Skip to main content

What junk food is really doing to your kid’s body

A study from the Centers for Disease Control and Prevention reported kids and teens are eating more junk food than ever. Junk or fast food is a blanket term for foods delivering a quick burst of energy because of the high sugar, carb, and fat content, but doesn’t pack much in terms of vitamins, minerals, protein, or fiber. It turns out the 2020 CDC study found kids and teens got 13.8 percent of their daily calorie intake from junk food. Tweens and teens ages 12 to 19 ate more fast food calories than kids ages 2 to 11. Of course, when faced with a choice, most kids and adolescents prefer fast foods to healthier options, but what is the effect of junk food on kids?

vanilla and chocolate iced junk food doughnut
Image used with permission by copyright holder

The lure of junk foods

Adults know it’s expensive to eat healthily. A trip to the grocery store confirms those sugary cereals are more budget-friendly than the whole-grain cereal a couple of aisles over in the health food section. Fast foods are quick and convenient, especially with those busy work-to-school-to-practice schedules many families do five out of seven days a week. While fast foods taste good in the short term, the long-term effects on the body are quite negative.

Heart disease

When kids and teens have a diet packed with fast foods, they have a higher risk of developing heart-related diseases later in life. According to Dr. Thomas A. Gaziano, an associate professor of medicine at Harvard Medical School, unhealthy diets cost the healthcare system in the United States around 50 billion dollars a year. Forty-five percent of that is related to heart disease, stroke, and diabetes brought on by poor eating habits. Eating a lot of junk food is also tied to the growing rate of obesity in America. Obesity isn’t just an adult problem either. An alarming rate of kids and teens fall into the overweight or obese category. A study published in the American Journal of Preventative Medicine linked childhood obesity to cardiovascular disease in adults. Obese kids and adolescents typically have high cholesterol and blood pressure, which contribute to heart disease.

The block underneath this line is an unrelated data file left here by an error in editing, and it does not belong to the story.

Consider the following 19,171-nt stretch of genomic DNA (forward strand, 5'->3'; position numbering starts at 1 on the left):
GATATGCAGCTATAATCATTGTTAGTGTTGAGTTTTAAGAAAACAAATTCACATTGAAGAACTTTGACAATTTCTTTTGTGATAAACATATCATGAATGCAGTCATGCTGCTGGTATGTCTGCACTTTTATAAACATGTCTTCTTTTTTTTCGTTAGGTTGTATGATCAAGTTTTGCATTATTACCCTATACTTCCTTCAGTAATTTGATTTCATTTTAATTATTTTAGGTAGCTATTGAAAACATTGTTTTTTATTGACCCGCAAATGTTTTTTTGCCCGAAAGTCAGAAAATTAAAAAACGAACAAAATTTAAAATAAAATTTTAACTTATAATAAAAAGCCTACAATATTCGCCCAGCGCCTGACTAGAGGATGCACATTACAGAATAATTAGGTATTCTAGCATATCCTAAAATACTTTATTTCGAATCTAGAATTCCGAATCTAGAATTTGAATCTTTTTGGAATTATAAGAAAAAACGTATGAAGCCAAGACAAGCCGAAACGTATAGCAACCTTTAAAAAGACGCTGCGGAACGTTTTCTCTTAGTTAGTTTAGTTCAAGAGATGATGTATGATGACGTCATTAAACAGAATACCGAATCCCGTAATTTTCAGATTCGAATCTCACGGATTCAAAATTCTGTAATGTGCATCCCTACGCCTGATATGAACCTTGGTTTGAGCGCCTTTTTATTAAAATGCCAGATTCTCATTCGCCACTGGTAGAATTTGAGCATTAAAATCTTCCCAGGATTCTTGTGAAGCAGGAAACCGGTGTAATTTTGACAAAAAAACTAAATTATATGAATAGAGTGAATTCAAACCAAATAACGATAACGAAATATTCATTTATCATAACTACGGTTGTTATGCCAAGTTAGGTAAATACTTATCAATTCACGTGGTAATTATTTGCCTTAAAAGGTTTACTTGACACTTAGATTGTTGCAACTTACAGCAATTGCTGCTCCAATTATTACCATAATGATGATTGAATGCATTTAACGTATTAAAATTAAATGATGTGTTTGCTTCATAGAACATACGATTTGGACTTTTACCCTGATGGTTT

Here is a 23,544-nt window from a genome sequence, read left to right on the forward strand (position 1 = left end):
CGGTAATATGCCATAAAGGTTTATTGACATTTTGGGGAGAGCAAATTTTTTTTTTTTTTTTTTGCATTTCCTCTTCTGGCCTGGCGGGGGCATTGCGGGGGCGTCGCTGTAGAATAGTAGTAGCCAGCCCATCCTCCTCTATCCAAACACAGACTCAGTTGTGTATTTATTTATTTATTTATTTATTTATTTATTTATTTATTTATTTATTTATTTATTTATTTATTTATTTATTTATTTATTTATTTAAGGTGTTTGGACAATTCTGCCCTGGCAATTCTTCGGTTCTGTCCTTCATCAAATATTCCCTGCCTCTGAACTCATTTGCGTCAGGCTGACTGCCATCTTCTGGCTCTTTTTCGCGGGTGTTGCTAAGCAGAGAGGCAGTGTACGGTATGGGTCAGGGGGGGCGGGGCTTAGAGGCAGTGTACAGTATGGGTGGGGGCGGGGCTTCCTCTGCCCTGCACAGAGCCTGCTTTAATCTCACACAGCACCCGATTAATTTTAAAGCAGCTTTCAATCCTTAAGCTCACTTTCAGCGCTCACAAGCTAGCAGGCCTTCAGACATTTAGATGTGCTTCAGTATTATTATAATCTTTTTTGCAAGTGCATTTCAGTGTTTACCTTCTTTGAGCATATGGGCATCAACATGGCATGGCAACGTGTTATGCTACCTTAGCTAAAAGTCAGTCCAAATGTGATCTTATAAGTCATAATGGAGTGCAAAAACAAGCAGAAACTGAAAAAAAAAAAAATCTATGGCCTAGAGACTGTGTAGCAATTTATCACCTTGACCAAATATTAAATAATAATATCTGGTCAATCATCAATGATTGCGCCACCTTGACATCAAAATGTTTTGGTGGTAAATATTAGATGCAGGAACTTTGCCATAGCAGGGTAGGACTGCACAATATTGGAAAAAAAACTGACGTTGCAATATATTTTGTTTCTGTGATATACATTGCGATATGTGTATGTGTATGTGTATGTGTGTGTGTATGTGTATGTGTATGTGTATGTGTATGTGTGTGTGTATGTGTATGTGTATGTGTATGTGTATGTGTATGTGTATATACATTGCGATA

According to the Center for Disease Control and Prevention, one in five kids and teens in the US are obese. Obesity is tied to unhealthy diets, including those including excessive fast foods and inactivity. The overall impact of obesity in children and teens is bad for the body, but it takes its toll on social and emotional well-being as well. According to the American Academy of Pediatrics, obesity in kids and teens often goes hand in hand with low self-esteem and confidence in addition to depression. Overweight and obese children and adolescents often find themselves easy targets for bullies.

Atopic disorders

Asthma, eczema, and rhinitis fall into the category of atopic disorders caused by an intense reaction by the body to common allergens. Can a diet loaded with junk food cause an increased risk for atopic disorders like asthma? Absolutely. A study conducted on school-aged children back in 2013 showed teens who ate fast food three plus times a week had a 39 percent increased risk of severe asthmatic issues as did 27 percent of kids. Both groups also had a higher likelihood of experiencing eczema and allergic rhinitis than their counterparts who consumed fruit three or more times a week. Fruit-eating kids and teens showed a decreased risk of atopic disorders.


Kids and teens may find constipation an embarrassing topic of conversation with parents, but the lack of fiber, protein, vitamins, and minerals also has an effect in the bathroom. The high sugar, calorie, fat, and carb content of junk food definitely doesn’t keep anyone regular.

junk food ice cream
Image used with permission by copyright holder

Addicted to junk food

Can kids become addicted to junk food? Yes. Adults who have been trying to kick the sugar habit know it can be just as difficult as quitting smoking. Junk foods are loaded with processed sugar. Sugar actually releases a chemical in the brain, making eaters feel good according to a Mount Sinai study, which is why it can be so hard to say no to. Added sugar in junk foods like cereal and soda is a big contributing factor to weight gain and all the unhealthy things that come with it. The Centers for Disease Control and Prevention recommends people over the age of two only eat 200 calories or less of processed sugar. Processed sugar is of course found in all those tasty doughnuts, cookies, cupcakes, brownies, ice cream, and more falling under the umbrella label junk food.